July 2, 2007 1 Comment
For too long, I have put off tackling the under developed area of database testing – that is, my knowledge of the tools out there and my usage thereof. Which at the moment, is pretty much non-existent.
That’s not to say that I don’t test, I do. But like most places, I bet, that testing is frankly inadequate, particularly when compared to the testing that is done in other tiers of the application.
What’s the problem with what is often done now?
Well, depending on the application, the testing is deferred to the DAO layer of the application.
In other words, often we don’t test a lot of the database code in isolation, we rely on the tests done in the application. In some cases, maybe this isn’t inappropriate, but it feels like a cop out.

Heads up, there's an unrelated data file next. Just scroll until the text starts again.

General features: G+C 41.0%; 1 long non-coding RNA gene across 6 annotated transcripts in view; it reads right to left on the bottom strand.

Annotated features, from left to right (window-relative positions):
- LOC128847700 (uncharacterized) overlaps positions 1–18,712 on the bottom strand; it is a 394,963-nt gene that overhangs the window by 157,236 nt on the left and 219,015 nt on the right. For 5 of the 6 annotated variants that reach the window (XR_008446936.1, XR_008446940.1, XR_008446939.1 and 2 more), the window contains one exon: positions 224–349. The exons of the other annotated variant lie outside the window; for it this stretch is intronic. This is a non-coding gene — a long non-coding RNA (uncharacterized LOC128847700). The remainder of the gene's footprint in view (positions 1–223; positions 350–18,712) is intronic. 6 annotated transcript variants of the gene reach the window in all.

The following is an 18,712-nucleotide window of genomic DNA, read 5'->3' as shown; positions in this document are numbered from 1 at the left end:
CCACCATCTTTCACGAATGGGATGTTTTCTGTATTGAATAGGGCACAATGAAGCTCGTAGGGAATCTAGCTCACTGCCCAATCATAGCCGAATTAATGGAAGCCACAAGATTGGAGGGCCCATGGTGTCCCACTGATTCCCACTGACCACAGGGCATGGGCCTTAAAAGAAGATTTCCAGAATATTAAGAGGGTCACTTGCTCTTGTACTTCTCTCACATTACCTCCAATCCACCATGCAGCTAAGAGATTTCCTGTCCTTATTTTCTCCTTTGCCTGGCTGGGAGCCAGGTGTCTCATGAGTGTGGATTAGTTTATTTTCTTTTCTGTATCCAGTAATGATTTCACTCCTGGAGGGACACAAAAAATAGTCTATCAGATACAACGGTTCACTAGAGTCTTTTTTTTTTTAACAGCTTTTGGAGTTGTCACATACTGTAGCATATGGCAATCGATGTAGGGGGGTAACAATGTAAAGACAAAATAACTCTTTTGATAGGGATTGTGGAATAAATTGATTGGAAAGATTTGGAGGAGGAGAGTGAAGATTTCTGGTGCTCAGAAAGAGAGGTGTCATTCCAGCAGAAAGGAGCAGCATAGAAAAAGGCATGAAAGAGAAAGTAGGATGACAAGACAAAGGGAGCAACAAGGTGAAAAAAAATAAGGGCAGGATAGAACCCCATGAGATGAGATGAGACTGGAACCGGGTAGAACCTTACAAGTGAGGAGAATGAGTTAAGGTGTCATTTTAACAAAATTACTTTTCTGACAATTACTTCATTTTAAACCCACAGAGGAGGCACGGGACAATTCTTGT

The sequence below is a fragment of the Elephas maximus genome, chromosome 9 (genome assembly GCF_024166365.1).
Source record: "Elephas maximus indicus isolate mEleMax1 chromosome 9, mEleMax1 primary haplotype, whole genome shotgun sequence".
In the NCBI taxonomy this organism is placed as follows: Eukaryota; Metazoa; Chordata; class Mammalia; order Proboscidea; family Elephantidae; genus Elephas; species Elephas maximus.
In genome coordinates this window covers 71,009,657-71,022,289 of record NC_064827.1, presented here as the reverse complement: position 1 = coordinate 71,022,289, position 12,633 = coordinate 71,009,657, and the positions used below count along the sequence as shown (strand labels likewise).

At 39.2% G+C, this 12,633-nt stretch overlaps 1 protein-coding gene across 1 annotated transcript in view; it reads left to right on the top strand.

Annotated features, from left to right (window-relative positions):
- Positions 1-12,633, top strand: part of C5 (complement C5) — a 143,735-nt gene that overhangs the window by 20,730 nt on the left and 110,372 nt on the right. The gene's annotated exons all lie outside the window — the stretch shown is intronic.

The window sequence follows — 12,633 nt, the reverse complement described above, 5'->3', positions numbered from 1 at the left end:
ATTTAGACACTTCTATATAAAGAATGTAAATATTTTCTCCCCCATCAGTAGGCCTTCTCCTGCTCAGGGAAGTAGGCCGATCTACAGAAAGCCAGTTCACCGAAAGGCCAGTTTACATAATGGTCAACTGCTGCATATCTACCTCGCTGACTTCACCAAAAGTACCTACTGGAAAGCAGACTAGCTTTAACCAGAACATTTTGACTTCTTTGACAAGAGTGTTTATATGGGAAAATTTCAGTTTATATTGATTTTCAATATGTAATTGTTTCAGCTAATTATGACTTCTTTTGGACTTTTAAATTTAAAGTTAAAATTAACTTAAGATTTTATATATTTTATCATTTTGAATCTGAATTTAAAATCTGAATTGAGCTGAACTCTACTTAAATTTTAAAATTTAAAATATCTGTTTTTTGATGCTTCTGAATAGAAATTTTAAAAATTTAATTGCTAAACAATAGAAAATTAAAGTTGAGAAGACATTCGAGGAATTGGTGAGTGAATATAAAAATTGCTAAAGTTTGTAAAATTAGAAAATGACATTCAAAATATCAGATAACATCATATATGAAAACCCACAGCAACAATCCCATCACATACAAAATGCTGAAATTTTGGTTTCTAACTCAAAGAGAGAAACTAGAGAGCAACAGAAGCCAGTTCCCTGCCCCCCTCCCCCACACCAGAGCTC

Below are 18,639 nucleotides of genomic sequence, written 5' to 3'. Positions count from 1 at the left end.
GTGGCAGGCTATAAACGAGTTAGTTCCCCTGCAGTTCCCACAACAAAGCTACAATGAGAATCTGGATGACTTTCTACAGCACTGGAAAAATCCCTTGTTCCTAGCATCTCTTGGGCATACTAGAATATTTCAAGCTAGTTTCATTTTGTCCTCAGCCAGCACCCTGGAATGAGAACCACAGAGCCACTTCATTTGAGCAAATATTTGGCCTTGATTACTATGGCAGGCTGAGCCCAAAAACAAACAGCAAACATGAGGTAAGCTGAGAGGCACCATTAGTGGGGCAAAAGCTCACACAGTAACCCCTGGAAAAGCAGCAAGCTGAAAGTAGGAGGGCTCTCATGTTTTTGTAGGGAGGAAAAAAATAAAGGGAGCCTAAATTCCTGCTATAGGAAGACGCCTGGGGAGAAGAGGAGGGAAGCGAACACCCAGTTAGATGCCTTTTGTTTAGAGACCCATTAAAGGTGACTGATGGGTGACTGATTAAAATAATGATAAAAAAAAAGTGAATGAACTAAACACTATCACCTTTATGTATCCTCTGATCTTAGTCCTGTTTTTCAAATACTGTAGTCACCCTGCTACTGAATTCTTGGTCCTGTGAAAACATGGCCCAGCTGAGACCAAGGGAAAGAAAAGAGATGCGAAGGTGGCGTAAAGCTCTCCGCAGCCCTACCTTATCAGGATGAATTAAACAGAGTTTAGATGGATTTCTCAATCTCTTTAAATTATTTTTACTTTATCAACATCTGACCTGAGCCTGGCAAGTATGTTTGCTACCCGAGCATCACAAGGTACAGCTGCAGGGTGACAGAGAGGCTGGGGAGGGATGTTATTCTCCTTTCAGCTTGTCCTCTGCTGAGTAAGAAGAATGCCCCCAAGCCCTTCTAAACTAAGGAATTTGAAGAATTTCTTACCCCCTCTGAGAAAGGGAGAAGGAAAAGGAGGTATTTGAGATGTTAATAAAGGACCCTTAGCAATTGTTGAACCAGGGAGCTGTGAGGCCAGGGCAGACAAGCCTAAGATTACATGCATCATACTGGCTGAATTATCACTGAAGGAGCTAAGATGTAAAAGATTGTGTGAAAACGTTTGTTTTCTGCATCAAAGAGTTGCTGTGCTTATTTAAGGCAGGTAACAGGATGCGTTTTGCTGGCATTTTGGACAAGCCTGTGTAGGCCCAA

And with more complicated database only code in batch jobs and alike, well, the trouble is that it’s ad-hoc. If there’s anything, then there’s some bespoke scripts – test code written by me to test code written by me. And one of the biggest issues, apart from being hard to follow and the tests themselves not being bulletproof, is that the passing or otherwise of these tests relies on visual inspection of the results.
I know I’m not alone in this.
What sort of isolated database testing do we need?
Put all these together in a toolkit which also includes a central trace schema that includes a DBMS_PROFILER installation, some public synonyms for a single plan table, runstats_pkg, tables and procs for configurable session and module logging and some non-extra-license-requiring ASH-like session level wait event capturing you’ve got something that many Oracle installations can benefit from.